Sarah Pine is a young feminist at Oxford University. Her comments on two controversies at the university illustrate her commitment to autonomy theory.
The most recent one concerns a dating guide:
A Guide To Dating Posh Girls warns its readers of modest means that a partner from the upper echelons will have had so much sex she has ‘duly worked her way through the Eton rugby team’
Sarah Pine's response was this:
Treating women like objects that lack any autonomy in who they date or sleep with is outdated and boring.
So she isn't concerned to defend the reputation of the posh women being commented on; her focus instead is that there might be a negative connotation to the idea of promiscuity - a limitation on the autonomous choice of women to sleep with however many men they like.
Similarly, in May there was a debate at Oxford University on the topic of legalising prostitution. An American brothel owner, and a prostitute, took part in the proceedings.
This was Sarah Pine's take on the debate:
We welcome debate on such an important issue, but inviting Dennis Hof is irresponsible. We support women who want to sell their bodies, but this does not change the fact that pimps exploit women.
Inviting a pimp undermines women’s autonomy in this business: the Union is foolish to not recognise that prostitutes are the most important people to listen to on the subject of prostitution.
She looks at the issue not from the standpoint of whether prostitution itself is morally right or wrong, but from the angle of what maximises female autonomy. Therefore, she supports the choice of women to sell their bodies, but she wants them to assert this choice independently of such men as brothel owners.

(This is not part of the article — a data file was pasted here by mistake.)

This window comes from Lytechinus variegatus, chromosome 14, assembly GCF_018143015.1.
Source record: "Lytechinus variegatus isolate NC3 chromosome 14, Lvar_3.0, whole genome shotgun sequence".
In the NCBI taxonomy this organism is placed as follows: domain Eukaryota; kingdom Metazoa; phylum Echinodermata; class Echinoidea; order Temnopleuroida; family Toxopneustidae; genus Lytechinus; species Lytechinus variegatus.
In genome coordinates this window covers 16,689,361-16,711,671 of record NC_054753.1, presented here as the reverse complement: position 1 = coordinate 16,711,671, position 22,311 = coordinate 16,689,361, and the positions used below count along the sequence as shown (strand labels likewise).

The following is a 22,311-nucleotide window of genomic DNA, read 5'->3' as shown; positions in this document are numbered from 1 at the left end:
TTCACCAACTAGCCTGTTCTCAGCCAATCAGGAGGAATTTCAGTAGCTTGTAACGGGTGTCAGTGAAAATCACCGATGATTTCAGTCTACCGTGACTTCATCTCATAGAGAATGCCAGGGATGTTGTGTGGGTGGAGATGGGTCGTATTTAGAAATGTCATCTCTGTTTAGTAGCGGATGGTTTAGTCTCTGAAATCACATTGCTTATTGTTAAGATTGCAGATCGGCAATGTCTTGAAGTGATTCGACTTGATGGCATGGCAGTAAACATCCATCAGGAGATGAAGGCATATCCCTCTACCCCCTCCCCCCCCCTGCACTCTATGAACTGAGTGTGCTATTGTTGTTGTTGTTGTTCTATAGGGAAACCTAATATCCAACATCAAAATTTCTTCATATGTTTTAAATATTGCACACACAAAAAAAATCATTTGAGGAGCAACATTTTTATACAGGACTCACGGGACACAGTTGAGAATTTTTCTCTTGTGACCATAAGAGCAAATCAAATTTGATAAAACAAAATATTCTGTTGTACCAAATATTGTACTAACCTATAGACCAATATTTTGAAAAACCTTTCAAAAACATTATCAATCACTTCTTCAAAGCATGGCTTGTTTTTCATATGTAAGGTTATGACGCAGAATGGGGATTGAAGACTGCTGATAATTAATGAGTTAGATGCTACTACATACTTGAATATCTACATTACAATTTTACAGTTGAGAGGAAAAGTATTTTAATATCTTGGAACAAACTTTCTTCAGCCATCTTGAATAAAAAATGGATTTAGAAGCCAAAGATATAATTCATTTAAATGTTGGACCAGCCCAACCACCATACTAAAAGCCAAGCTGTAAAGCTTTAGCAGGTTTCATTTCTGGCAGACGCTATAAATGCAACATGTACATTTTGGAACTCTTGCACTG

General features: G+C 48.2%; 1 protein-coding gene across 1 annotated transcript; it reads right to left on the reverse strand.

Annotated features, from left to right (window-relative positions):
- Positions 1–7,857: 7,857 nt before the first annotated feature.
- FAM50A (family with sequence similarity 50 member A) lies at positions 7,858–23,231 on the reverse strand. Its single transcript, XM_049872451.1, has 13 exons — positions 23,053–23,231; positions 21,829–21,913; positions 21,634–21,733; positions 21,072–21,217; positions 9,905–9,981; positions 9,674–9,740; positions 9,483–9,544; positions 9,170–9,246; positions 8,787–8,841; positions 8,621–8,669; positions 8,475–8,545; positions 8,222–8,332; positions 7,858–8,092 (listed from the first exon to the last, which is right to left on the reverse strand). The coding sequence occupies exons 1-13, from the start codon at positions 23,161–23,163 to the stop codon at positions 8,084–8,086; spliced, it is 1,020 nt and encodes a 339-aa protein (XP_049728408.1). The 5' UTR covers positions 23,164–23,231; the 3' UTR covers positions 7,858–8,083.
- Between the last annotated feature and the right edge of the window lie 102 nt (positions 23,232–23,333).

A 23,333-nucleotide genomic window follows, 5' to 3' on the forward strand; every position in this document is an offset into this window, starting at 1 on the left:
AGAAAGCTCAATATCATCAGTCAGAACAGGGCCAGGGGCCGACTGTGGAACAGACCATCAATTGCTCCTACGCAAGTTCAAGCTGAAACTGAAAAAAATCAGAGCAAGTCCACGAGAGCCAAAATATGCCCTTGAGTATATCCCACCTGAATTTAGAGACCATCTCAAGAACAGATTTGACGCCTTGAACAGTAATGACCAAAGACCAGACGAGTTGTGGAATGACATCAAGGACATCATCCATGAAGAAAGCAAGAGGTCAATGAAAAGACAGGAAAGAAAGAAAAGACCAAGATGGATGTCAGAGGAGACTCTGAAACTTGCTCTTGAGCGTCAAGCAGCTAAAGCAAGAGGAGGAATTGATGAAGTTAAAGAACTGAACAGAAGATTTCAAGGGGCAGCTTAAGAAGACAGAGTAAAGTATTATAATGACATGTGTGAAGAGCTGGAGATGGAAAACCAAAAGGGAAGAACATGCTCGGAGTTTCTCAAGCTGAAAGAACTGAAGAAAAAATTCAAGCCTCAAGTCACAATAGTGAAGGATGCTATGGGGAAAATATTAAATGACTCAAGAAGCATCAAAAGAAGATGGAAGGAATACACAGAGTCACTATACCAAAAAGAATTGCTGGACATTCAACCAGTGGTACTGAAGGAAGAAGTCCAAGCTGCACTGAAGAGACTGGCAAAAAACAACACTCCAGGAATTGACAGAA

Are feminists doing women a service in making the maximisation of autonomy the key, determining good in deciding such issues?
Certainly not in the long run. What feminists expect is that society as a whole will act to maximise female autonomy. This includes an expectation that men will devote themselves to the cause of maximising female autonomy.
But how long can that last? Eventually men will go one of two ways. Some will cotton on to the fact that autonomy is being treated as the key human good and will demand this good in equal measure for men; others will be put off by the consequences of making autonomy the key good and will return to more traditional masculine standards of upholding the larger good of society (these responses are already emerging in the men's movement).